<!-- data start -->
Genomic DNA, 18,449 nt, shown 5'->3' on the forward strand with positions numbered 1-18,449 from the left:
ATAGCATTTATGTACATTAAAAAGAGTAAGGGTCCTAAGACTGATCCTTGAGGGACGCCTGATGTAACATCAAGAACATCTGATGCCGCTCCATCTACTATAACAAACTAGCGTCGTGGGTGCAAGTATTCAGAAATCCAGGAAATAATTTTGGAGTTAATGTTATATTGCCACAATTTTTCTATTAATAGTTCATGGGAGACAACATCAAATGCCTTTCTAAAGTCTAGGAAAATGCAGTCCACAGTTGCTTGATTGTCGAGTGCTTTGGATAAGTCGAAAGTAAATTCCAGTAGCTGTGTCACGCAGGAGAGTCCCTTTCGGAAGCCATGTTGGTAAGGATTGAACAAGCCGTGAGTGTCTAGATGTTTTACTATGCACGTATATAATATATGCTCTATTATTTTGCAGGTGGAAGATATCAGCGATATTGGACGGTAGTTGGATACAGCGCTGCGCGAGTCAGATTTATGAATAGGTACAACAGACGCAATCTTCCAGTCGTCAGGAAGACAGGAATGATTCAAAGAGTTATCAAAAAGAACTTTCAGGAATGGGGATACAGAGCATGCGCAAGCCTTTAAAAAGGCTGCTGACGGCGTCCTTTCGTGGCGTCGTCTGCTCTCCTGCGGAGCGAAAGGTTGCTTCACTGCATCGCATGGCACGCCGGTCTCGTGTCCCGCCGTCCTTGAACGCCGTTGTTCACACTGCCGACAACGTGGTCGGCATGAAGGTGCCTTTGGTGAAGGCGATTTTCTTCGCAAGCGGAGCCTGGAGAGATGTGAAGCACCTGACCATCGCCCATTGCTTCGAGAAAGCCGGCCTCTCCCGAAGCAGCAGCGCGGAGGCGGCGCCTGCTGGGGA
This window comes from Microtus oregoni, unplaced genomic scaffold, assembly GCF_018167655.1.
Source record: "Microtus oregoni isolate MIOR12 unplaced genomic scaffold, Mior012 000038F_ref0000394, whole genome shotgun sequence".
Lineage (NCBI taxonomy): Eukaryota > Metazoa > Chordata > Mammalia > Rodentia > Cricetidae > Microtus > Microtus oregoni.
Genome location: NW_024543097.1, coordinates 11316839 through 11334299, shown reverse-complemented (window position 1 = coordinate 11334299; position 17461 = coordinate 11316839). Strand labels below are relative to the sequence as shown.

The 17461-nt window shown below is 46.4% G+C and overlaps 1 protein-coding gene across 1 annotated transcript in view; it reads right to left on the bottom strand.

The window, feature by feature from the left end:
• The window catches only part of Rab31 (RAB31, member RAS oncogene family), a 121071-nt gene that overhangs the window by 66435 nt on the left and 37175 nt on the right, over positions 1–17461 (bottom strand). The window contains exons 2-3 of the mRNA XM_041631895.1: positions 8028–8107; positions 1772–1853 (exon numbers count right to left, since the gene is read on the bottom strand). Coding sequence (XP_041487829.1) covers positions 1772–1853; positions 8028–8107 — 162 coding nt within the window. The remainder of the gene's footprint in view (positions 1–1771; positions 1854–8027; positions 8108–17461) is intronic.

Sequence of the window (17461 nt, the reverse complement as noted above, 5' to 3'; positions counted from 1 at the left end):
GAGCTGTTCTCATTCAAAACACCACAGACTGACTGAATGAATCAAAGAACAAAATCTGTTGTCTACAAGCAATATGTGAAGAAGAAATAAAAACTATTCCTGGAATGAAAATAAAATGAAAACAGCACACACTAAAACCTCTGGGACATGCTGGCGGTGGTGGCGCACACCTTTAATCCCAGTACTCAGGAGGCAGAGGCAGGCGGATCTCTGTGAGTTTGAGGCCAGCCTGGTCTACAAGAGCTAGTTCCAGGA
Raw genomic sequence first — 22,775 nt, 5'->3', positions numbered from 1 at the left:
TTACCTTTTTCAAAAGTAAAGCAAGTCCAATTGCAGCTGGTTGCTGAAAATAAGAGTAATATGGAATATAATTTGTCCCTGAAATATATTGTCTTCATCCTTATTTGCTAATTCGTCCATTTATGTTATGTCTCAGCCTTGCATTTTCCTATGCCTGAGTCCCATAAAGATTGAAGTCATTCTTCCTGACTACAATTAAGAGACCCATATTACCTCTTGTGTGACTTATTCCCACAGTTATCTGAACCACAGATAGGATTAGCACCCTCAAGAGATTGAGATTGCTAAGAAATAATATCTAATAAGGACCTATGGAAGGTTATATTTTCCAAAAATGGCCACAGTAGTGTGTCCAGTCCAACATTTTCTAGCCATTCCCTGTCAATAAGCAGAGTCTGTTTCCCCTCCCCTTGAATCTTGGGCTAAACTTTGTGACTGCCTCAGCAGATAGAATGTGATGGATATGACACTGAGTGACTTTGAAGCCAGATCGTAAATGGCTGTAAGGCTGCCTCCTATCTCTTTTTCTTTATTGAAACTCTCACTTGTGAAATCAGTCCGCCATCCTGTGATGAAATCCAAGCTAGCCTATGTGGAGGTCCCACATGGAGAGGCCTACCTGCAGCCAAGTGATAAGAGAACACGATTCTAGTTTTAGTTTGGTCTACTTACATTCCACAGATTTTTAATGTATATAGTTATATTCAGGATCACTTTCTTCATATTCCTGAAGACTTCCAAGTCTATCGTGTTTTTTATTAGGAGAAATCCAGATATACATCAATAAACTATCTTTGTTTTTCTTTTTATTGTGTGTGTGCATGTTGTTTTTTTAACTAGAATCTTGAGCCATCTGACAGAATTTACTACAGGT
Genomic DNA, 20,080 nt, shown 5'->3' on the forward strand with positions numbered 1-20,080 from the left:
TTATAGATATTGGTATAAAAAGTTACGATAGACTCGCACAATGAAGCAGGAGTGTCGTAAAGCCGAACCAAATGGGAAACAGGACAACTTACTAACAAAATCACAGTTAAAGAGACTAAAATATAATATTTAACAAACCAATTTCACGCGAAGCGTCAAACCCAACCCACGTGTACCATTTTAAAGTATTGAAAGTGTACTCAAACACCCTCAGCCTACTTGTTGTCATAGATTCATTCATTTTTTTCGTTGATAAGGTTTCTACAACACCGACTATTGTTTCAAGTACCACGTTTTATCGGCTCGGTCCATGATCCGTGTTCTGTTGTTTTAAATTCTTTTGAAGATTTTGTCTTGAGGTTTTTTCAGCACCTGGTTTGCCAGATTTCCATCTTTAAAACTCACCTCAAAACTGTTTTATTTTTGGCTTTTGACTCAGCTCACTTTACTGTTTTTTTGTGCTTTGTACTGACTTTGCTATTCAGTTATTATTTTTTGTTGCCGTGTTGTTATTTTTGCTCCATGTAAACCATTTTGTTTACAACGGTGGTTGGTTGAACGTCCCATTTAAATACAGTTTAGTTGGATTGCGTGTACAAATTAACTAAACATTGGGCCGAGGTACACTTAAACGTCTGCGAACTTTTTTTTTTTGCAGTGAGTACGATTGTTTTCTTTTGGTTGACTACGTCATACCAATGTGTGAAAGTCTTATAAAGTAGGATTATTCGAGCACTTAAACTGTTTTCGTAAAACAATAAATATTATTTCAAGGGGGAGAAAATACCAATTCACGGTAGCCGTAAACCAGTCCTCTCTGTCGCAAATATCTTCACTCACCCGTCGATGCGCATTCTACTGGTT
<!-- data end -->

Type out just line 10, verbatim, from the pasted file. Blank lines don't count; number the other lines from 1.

Sequence of the window (17461 nt, the reverse complement as noted above, 5' to 3'; positions counted from 1 at the left end):